Protocol Latency Scalability Performance Distribution
Fibre Channel Low Yes High Common
RoCEv2* Very low Yes High Insignificant
iWARP Medium Yes Medium Insignificant
TCP High Yes Medium Sometimes (with iSCSI)
InfiniBand Very low Restricted High Rare
*RoCE, remote direct memory access over converged Ethernet.

NVMe(OF) eliminates SCSI as a protocol and has lower latencies than iSCSI. Although hard disk and SSD arrays often still use the common SCSI protocol, performance is dramatically improved without the SCSI overhead. For example, command queuing in SCSI supports only one queue for I/O commands, whereas NVMe allows up to 64,000. Each queue, in turn, can service up to 64,000 commands simultaneously. Additionally, NVMe simplifies commands on the basis of 13 specific NVMe command sets designed to meet the unique requirements of NVM devices.

NVMe latency was already about 200ms less than 12Gb SAS when the technology was introduced. Additionally, the more efficient instruction set made it possible to reduce CPU load by more than 50 percent compared with SCSI. The situation is similar for sequential reads and writes: Because of the high bandwidth, six to eight times higher I/O performance values can usually be achieved for sequential reads and writes compared with SATA SSDs.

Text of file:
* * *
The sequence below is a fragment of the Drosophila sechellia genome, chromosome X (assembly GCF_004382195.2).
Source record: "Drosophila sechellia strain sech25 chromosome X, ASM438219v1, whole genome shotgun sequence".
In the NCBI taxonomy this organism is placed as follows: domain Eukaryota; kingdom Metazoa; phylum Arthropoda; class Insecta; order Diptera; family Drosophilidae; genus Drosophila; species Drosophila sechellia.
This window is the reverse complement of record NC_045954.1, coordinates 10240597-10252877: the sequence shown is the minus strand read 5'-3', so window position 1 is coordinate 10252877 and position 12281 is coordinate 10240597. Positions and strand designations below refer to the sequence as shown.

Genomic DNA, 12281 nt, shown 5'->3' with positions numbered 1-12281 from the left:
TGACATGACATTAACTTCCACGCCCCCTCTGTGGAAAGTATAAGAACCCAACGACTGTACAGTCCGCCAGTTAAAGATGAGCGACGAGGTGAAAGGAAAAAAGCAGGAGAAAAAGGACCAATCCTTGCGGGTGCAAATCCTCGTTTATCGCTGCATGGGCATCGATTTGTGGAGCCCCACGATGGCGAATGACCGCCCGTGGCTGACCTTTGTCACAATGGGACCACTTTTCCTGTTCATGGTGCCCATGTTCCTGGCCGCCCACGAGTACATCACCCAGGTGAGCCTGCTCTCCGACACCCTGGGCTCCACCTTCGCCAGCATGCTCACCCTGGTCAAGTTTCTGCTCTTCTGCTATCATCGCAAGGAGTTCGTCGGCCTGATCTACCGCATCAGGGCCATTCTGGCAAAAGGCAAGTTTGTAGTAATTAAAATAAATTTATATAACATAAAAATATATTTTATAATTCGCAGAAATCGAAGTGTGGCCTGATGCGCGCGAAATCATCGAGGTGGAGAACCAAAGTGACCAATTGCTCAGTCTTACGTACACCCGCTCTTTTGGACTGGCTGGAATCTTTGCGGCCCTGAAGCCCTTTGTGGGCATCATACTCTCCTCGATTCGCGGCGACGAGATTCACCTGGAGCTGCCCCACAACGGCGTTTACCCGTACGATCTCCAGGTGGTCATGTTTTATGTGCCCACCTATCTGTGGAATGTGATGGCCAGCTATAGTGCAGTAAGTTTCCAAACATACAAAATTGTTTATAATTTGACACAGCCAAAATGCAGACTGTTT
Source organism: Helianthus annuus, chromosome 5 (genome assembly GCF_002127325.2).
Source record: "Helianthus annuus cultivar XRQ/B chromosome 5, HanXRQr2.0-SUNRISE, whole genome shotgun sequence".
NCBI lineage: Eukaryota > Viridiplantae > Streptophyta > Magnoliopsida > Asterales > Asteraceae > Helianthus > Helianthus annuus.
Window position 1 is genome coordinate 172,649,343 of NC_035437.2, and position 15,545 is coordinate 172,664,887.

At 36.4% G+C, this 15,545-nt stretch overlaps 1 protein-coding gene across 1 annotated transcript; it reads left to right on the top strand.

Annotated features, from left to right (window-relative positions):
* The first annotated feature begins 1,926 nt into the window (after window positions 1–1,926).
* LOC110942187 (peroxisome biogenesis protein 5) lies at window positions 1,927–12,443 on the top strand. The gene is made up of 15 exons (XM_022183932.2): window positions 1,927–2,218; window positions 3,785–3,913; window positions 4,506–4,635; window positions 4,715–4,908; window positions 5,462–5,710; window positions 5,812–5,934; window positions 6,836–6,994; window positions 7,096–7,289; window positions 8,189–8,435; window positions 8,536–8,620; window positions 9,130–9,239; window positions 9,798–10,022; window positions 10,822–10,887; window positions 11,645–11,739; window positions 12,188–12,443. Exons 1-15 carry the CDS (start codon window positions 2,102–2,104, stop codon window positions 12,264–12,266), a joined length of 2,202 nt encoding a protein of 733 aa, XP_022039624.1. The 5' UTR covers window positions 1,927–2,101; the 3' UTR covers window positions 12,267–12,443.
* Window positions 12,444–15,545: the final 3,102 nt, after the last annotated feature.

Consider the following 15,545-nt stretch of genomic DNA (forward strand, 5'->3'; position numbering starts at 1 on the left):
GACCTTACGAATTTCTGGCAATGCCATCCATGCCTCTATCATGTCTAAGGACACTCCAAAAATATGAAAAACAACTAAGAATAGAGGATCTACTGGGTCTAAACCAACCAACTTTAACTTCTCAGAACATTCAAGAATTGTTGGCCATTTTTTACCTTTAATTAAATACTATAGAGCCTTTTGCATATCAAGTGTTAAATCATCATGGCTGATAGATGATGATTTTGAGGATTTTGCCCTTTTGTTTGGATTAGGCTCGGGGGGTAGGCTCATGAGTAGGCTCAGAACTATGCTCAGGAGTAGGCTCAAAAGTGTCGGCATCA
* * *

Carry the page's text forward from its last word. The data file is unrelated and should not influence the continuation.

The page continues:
Block storage based on NVMeOF can be implemented over Ethernet TCP/IP, Fibre Channel, Ethernet RDMA, or InfiniBand fabrics. The RDMA option provides the fastest performance, but all versions of NVMeOF are already faster than iSCSI, which is why flash storage vendors are increasingly starting to move to NVMeOF. Ultimately, it remains to be seen which technology options gain widespread acceptance over time. NVMeOF/RDMA that are still being developed are iWARP, InfiniBand, NVMeTCP, and RoCEv2 ("Rocky").